Arrhythmia is an abnormal rhythm of your heartbeat. Your heart may beat faster or more slowly than normal, or it may skip beats. This can make it harder for the heart to pump enough blood to your body.
Another term for arrhythmia is dysrhythmia.
What is the cause?
An electrical signal in your heart starts each heartbeat, causing the heart muscle to squeeze (contract). Normally, this signal starts in the upper right chamber of the heart (the right atrium) at a place called the sinus node. The signal then follows normal pathways to the upper left atrium and to the lower chambers of the heart (the ventricles). You may have an abnormal heart rhythm if the electrical signals donâ€™t follow the normal pathways or the nerve cells that make the electrical signals donâ€™t work right.
Common causes of heart rhythm problems are conditions that damage the heart, like coronary artery disease, heart attack, or heart failure.
Problems with the heart valves are another common cause. The heart has 4 valves that open and close with each heartbeat to help blood flow in the right direction through the heart.
Some other causes of heart rhythm problems include:
Health problems, such as a stroke, lung disease, diabetes, overactive thyroid gland, or high blood pressure
Abuse of alcohol or drugs, such as cocaine
Some medicines, such as cold medicines
Some natural remedies, such as ephedra, guarana, and licorice
Exercise or emotional stress can make your heart beat faster or skip beats, but this is usually not a cause for concern.
Sometimes no cause for arrhythmia can be found.
What are the different types of arrhythmia?
There are many different types of arrhythmia. The heart may beat very slowly (bradycardia) or very fast (tachycardia). The abnormal rhythm may start in either the upper or the lower heart chambers. The 2 main types of arrhythmia are:
Atrial arrhythmia: The electrical signals donâ€™t start in the normal place in the right atrium and donâ€™t travel normally. This can cause part or all of the heart to beat very fast and not in a normal pattern. This affects the ability of the heart to pump blood to the rest of the body.
Ventricular arrhythmia: The abnormal rhythm starts in the lower chambers of the heart. The heart beats in a rhythm that may be irregular or very fast. If severe and untreated, it can be life-threatening.
What are the symptoms?
Some arrhythmias do not cause any symptoms, or the symptoms may come and go. Your body may simply adjust to the change in rhythm over time.
When you do have symptoms, they may include:
Feeling like your heart is beating too fast or too hard or skipping beats or fluttering
Feeling dizzy or lightheaded
Feeling tired or weak
Shortness of breath
How is it diagnosed?
Your healthcare provider will ask about your symptoms and medical history and examine your heart and lungs. Tests may include:
An ECG (also called an EKG), which measures and records your heartbeat. You may have an ECG while you are resting or while you exercise on a treadmill. You may also be asked to wear a small portable ECG monitor for a few days or sometimes a couple weeks.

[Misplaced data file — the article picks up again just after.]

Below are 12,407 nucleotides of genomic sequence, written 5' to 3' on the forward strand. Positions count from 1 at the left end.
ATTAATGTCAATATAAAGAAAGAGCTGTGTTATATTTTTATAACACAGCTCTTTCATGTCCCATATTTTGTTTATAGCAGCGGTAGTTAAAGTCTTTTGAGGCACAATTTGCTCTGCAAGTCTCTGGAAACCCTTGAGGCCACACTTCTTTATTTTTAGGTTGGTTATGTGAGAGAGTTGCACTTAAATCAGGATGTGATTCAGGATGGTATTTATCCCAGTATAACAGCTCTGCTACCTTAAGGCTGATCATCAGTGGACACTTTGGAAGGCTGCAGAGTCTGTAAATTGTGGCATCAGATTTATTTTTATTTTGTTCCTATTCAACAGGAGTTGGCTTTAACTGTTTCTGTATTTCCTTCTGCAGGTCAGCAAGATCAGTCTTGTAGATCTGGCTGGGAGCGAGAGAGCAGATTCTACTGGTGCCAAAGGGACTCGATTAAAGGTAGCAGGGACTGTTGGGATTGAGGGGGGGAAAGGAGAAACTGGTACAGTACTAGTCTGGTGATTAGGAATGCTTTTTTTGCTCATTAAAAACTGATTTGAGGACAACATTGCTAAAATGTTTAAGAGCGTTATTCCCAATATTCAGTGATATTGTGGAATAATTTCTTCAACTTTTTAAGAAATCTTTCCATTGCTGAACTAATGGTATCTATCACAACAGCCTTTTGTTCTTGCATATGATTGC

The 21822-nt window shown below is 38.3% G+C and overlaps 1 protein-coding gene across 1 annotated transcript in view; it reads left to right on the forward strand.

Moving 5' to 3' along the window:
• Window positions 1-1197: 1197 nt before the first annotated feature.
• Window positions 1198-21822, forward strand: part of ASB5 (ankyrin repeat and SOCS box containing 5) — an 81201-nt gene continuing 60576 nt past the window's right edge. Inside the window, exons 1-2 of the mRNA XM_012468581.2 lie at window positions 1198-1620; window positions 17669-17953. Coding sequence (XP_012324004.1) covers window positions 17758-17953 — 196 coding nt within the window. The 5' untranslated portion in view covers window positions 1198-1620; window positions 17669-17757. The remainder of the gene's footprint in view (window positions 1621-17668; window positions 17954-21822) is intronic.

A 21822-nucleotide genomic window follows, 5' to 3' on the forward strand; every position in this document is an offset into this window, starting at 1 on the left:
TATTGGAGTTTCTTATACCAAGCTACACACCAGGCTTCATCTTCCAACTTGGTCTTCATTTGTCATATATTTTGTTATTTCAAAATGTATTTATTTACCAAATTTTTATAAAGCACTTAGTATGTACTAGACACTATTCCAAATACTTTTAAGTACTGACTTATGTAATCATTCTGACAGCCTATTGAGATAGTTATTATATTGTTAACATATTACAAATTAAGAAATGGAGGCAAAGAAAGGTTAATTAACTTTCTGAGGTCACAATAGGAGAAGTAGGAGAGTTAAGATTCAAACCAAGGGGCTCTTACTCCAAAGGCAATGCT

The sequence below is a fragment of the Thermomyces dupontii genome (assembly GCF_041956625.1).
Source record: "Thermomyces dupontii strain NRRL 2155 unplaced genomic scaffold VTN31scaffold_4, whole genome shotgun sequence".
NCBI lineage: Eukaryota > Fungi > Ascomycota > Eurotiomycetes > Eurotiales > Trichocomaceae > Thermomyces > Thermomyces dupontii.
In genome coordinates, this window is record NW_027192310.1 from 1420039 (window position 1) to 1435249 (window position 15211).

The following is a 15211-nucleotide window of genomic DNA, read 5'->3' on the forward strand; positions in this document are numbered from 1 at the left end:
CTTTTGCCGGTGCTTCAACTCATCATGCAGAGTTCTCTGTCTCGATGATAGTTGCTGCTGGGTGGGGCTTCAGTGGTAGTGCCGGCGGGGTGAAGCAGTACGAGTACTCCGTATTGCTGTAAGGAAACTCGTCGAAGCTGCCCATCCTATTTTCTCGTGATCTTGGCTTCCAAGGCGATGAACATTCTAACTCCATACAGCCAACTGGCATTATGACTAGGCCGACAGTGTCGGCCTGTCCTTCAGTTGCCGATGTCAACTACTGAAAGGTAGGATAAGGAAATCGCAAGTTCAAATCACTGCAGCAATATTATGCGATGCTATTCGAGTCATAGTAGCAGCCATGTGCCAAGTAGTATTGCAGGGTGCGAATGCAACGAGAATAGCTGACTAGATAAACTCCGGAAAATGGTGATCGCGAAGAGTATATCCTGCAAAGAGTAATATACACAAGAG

An echocardiogram, which uses sound waves (ultrasound) to show the structures of the heart and how well the heart muscle is pumping
An angiogram, which uses dye injected into a vein and X-rays to look for narrowing or blockages of blood vessels
An electrophysiology study (EPS), which uses tiny wires put into your heart through your veins to look at the electrical pathways in your heart
How is it treated?
The goal of treatment is to help the heart keep a normal rhythm. The right treatment for you depends on the cause of the arrhythmia, how often you have symptoms, and the severity of your symptoms. If you have no symptoms, or your symptoms are fairly mild, you may not need treatment.
If a health problem like a leaky heart valve or heart failure is causing the arrhythmia, treating the health problem may also treat the arrhythmia. Other possible treatments are:
Medicine to control the heart rate
Make small cuts or scars in the heart that will block abnormal electrical pathways (cardiac ablation)
Put an electronic device, such as a pacemaker, under the skin in your chest to help control the heartbeat
Improve blood flow to the heart if you have coronary artery disease (bypass surgery)
How can I take care of myself?
Follow your healthcare provider’s instructions. Ask your provider:
How and when you will hear your test results
How long it will take to recover
What activities you should avoid and when you can return to your normal activities
How to take care of yourself at home
What symptoms or problems you should watch for and what to do if you have them
Make sure you know when you should come back for a checkup.
How can I help prevent arrhythmia?
The best prevention is to have a heart-healthy lifestyle:
Keep a healthy weight.
Eat a healthy diet.
Stay fit with the right kind of exercise for you.
Limit your use of alcohol.
Let your healthcare provider know if you have a family history of arrhythmia.
If you have heart disease or high blood pressure, follow your healthcare provider’s instructions for treatment.
Developed by RelayHealth.
Adult Advisor 2015.1 published by RelayHealth. Last modified: 2013-10-02 Last reviewed: 2013-04-15
This content is reviewed periodically and is subject to change as new health information becomes available. The information is intended to inform and educate and is not a replacement for medical evaluation, advice, diagnosis or treatment by a healthcare professional.
Heart Rhythm Problem (Arrhythmia): References
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